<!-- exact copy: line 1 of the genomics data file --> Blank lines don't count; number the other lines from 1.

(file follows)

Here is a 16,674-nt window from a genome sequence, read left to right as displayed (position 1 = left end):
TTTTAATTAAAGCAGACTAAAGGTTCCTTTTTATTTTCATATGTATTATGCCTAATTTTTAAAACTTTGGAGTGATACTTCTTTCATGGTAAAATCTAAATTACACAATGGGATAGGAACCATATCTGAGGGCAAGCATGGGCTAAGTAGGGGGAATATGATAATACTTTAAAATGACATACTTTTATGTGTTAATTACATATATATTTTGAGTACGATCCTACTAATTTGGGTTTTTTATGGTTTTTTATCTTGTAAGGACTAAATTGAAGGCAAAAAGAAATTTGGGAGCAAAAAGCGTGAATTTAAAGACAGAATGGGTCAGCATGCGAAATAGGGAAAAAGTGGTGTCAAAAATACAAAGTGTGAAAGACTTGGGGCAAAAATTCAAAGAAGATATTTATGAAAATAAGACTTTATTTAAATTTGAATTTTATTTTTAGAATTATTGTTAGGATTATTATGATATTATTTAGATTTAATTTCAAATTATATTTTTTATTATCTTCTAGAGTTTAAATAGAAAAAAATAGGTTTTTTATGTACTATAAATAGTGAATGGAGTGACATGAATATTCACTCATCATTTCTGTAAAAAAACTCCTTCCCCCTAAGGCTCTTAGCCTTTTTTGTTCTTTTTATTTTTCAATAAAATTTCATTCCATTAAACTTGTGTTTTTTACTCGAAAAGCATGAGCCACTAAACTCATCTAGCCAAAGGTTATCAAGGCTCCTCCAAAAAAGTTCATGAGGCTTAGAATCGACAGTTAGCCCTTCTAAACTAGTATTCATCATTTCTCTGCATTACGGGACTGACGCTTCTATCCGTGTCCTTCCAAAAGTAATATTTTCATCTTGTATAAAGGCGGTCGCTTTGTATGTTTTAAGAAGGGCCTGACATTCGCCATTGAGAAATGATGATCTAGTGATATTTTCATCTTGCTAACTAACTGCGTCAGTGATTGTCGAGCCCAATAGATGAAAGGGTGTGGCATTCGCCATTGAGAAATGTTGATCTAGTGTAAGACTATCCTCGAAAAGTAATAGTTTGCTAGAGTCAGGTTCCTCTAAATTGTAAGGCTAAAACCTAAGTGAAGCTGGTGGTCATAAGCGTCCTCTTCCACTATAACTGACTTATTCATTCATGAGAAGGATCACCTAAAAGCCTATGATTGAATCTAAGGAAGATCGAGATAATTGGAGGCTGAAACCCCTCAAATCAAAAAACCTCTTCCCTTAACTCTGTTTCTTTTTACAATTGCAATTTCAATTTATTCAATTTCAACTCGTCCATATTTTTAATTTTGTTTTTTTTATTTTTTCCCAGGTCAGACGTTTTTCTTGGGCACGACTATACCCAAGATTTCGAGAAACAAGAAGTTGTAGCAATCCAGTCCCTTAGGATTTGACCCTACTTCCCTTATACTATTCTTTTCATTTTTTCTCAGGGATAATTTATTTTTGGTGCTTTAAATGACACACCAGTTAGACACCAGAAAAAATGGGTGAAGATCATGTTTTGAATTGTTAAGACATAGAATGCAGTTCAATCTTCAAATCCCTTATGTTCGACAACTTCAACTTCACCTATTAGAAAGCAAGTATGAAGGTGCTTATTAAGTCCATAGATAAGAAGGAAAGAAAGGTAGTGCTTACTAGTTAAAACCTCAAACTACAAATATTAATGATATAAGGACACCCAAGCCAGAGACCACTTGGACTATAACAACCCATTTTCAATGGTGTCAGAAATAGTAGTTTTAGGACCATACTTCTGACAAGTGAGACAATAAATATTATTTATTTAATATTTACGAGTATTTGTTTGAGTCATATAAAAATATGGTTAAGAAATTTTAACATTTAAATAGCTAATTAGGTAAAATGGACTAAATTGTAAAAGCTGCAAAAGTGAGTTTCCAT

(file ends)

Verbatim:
Here is a 16,674-nt window from a genome sequence, read left to right as displayed (position 1 = left end):